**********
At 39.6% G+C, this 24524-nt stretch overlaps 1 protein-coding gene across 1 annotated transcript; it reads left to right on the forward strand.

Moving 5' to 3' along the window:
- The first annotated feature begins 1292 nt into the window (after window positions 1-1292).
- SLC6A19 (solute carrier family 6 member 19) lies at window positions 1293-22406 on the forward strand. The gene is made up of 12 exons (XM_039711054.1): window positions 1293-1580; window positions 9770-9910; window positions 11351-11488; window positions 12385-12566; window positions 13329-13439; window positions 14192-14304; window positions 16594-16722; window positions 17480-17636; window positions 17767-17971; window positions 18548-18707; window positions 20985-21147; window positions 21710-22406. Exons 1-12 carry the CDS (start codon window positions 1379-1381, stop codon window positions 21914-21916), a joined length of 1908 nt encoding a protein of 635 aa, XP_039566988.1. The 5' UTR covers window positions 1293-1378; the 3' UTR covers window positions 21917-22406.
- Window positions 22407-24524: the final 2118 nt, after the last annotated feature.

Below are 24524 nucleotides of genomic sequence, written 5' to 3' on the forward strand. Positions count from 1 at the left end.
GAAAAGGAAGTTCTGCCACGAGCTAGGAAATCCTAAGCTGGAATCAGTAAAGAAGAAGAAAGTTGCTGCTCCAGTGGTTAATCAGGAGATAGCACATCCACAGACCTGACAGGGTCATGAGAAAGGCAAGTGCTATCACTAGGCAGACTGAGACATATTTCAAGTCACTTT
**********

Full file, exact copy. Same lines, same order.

At 39.6% G+C, this 24524-nt stretch overlaps 1 protein-coding gene across 1 annotated transcript; it reads left to right on the forward strand.

Moving 5' to 3' along the window:
- The first annotated feature begins 1292 nt into the window (after window positions 1-1292).
- SLC6A19 (solute carrier family 6 member 19) lies at window positions 1293-22406 on the forward strand. The gene is made up of 12 exons (XM_039711054.1): window positions 1293-1580; window positions 9770-9910; window positions 11351-11488; window positions 12385-12566; window positions 13329-13439; window positions 14192-14304; window positions 16594-16722; window positions 17480-17636; window positions 17767-17971; window positions 18548-18707; window positions 20985-21147; window positions 21710-22406. Exons 1-12 carry the CDS (start codon window positions 1379-1381, stop codon window positions 21914-21916), a joined length of 1908 nt encoding a protein of 635 aa, XP_039566988.1. The 5' UTR covers window positions 1293-1378; the 3' UTR covers window positions 21917-22406.
- Window positions 22407-24524: the final 2118 nt, after the last annotated feature.

Below are 24524 nucleotides of genomic sequence, written 5' to 3' on the forward strand. Positions count from 1 at the left end.
GAAAAGGAAGTTCTGCCACGAGCTAGGAAATCCTAAGCTGGAATCAGTAAAGAAGAAGAAAGTTGCTGCTCCAGTGGTTAATCAGGAGATAGCACATCCACAGACCTGACAGGGTCATGAGAAAGGCAAGTGCTATCACTAGGCAGACTGAGACATATTTCAAGTCACTTT